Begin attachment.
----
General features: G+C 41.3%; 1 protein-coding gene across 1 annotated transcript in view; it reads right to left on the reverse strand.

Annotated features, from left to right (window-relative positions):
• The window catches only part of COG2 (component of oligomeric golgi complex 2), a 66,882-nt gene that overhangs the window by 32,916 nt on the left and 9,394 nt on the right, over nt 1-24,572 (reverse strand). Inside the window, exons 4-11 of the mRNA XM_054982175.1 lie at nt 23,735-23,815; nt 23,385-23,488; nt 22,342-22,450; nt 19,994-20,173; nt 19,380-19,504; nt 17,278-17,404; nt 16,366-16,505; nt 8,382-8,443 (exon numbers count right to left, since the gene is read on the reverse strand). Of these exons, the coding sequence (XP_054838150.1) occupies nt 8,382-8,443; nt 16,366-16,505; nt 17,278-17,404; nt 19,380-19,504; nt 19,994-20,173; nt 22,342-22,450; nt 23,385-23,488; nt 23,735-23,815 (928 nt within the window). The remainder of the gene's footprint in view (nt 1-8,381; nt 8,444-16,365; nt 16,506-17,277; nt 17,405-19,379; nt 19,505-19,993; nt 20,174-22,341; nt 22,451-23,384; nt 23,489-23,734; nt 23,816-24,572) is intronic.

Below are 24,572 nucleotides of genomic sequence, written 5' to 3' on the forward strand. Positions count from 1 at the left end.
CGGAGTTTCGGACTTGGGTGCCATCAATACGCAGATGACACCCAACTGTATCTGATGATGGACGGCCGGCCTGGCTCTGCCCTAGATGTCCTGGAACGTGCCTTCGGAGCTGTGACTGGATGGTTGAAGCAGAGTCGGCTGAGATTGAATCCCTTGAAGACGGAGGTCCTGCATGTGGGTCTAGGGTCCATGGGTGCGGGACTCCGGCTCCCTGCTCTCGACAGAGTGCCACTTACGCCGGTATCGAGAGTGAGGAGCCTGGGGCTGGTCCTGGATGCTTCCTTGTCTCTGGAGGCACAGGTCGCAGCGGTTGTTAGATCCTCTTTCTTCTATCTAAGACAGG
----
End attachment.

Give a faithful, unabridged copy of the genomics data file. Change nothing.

General features: G+C 41.3%; 1 protein-coding gene across 1 annotated transcript in view; it reads right to left on the reverse strand.

Annotated features, from left to right (window-relative positions):
• The window catches only part of COG2 (component of oligomeric golgi complex 2), a 66,882-nt gene that overhangs the window by 32,916 nt on the left and 9,394 nt on the right, over nt 1-24,572 (reverse strand). Inside the window, exons 4-11 of the mRNA XM_054982175.1 lie at nt 23,735-23,815; nt 23,385-23,488; nt 22,342-22,450; nt 19,994-20,173; nt 19,380-19,504; nt 17,278-17,404; nt 16,366-16,505; nt 8,382-8,443 (exon numbers count right to left, since the gene is read on the reverse strand). Of these exons, the coding sequence (XP_054838150.1) occupies nt 8,382-8,443; nt 16,366-16,505; nt 17,278-17,404; nt 19,380-19,504; nt 19,994-20,173; nt 22,342-22,450; nt 23,385-23,488; nt 23,735-23,815 (928 nt within the window). The remainder of the gene's footprint in view (nt 1-8,381; nt 8,444-16,365; nt 16,506-17,277; nt 17,405-19,379; nt 19,505-19,993; nt 20,174-22,341; nt 22,451-23,384; nt 23,489-23,734; nt 23,816-24,572) is intronic.

Below are 24,572 nucleotides of genomic sequence, written 5' to 3' on the forward strand. Positions count from 1 at the left end.
CGGAGTTTCGGACTTGGGTGCCATCAATACGCAGATGACACCCAACTGTATCTGATGATGGACGGCCGGCCTGGCTCTGCCCTAGATGTCCTGGAACGTGCCTTCGGAGCTGTGACTGGATGGTTGAAGCAGAGTCGGCTGAGATTGAATCCCTTGAAGACGGAGGTCCTGCATGTGGGTCTAGGGTCCATGGGTGCGGGACTCCGGCTCCCTGCTCTCGACAGAGTGCCACTTACGCCGGTATCGAGAGTGAGGAGCCTGGGGCTGGTCCTGGATGCTTCCTTGTCTCTGGAGGCACAGGTCGCAGCGGTTGTTAGATCCTCTTTCTTCTATCTAAGACAGG